saints and sinners of the stage and screen
saints and sinners of the stage and screen
2nd August 2016
Photography provided by the Camden Fringe
If you could invite any guest to your dinner party, dead or alive, who would you choose? It's a common question that is frequently answered with the names of famous politicians (Churchill does well here), with royalty and celebrities also quite popular. When answering this question, co-writers Paul Wilson and Tim Ferguson would probably name Shakespeare as their invitee of choice. The Bard after all is the focus of their faux chat show Shakespeare Tonight, with plenty of questions thrown his way. They have an obvious passion for the life and works of ol' Billy boy, which shines through in the idea and the numerous clever references.
Shakespeare on camera? Well, given the Bard's works have been staged countless times in London, you can understand Wilson and Ferguson trying to do something new. Their concept is hugely ambitious but not unworkable. The main issue is in its execution, with the format not quite chat show and not quite drama. Making the production more interactive would undoubtedly make it more fun, with the audience asking the guests pre-written questions on cue cards hidden under seats, or even being allowed to ask a few spontaneous questions, testing the actors' improv skills and knowledge of their characters. Theatro Technis is one of the bigger venues in the Camden Fringe, so director David Parry needs to put more effort into creating a lively atmosphere and making the show more dynamic.
The reason why removing the fourth wall initially seems so out of reach is that the action switches between onstage and backstage, with the location of the set in front of us changing. If instead Martina (Priscilla Fere) and Rebekah (Francesca Mepham) had their 'cosy' little chats to the side of the stage, in hushed, furtive tones with Shakespeare (Peter Revel-Walsh) and archenemy Francis Bacon (Garry Voss) left on the television film set eying each other up suspiciously and trading Old English insults, making this a semi-interactive piece would indeed be possible. And it could be a joyous thing. This isn't a production without potential.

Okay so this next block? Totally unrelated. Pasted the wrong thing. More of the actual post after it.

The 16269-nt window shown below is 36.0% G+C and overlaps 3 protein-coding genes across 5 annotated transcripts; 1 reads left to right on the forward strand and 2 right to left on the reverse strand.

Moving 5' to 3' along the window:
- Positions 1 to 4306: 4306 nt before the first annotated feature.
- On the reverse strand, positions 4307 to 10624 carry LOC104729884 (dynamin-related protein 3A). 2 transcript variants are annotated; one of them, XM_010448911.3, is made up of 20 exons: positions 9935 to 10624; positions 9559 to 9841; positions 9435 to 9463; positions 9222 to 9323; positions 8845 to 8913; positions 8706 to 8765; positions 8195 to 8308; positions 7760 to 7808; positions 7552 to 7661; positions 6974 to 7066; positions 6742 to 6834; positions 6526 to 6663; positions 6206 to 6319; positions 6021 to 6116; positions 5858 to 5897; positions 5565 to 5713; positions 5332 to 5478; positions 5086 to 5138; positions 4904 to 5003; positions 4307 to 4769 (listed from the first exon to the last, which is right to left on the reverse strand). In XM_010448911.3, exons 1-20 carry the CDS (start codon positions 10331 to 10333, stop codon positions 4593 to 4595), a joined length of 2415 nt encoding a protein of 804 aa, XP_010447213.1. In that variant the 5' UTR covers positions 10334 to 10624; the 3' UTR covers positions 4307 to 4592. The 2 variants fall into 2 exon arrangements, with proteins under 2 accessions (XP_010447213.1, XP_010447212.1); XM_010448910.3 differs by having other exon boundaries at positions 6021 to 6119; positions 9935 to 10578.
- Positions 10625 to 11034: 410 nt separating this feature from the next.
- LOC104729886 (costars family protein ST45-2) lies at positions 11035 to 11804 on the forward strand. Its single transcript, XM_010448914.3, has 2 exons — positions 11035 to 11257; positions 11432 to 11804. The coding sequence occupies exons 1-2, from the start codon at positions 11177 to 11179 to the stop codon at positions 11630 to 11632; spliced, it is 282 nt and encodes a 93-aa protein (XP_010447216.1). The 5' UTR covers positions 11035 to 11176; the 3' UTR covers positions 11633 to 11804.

Paul Obertelli has a great stage presence, yet struggles to create energy as the Duke, probably because of the constraints of that fourth wall, which he seems only allowed to break once. If his character must remain in the show (and indeed it seems largely superfluous), he should be used to regularly warm up the audience, rather than leaving him sitting next to a piano reading out fake tweets. It's beneath him. Mepham too plays a largely pointless character, however she does so reasonably well, a believable caricature of a power-hungry assistant dreaming of better things.
Again, if Rebekah must be kept, she should be better utilised. She could quite feasibly sit in the audience itself during the show rather than waiting backstage, huffing and puffing at Martina's line of questioning, making notes and perhaps even interrupting and stealing her limelight. At the very least, it would entertaining to see the two competing women exchanging the odd inappropriate death glare. Kaara Benstead makes a heartfelt cameo as Anne Hathaway, but like Obertelli and Mepham, is largely wasted here, not given enough stage time.
As well as the way the show is framed, Wilson and Ferguson's script itself is inherently problematic, with the substance of the plot only being revealed 55 minutes into a 65 minute show. Chat show or not, that's a lot of unstructured rambling. More foreshadowing is required (there is some, just not enough), a tighter pace and probably a shorter running time. A better version of this "problem play" could be constructed with a 45-minute length, max.
Although Shakespeare Tonight is a seriously flawed production as is, there are clear ways for how to make it better, so that the company's labours are not lost. They have an idea, a good set and passable players, but some frantic rewriting is needed on the journey up to the Edinburgh if it's to get a more favourite reception up there.
Shakespeare Tonight opened on 1st August and runs until 6th August 2016 at Theatro Technis, as part of the Camden Fringe.
Nearest tube station: Mornington Crescent (Northern)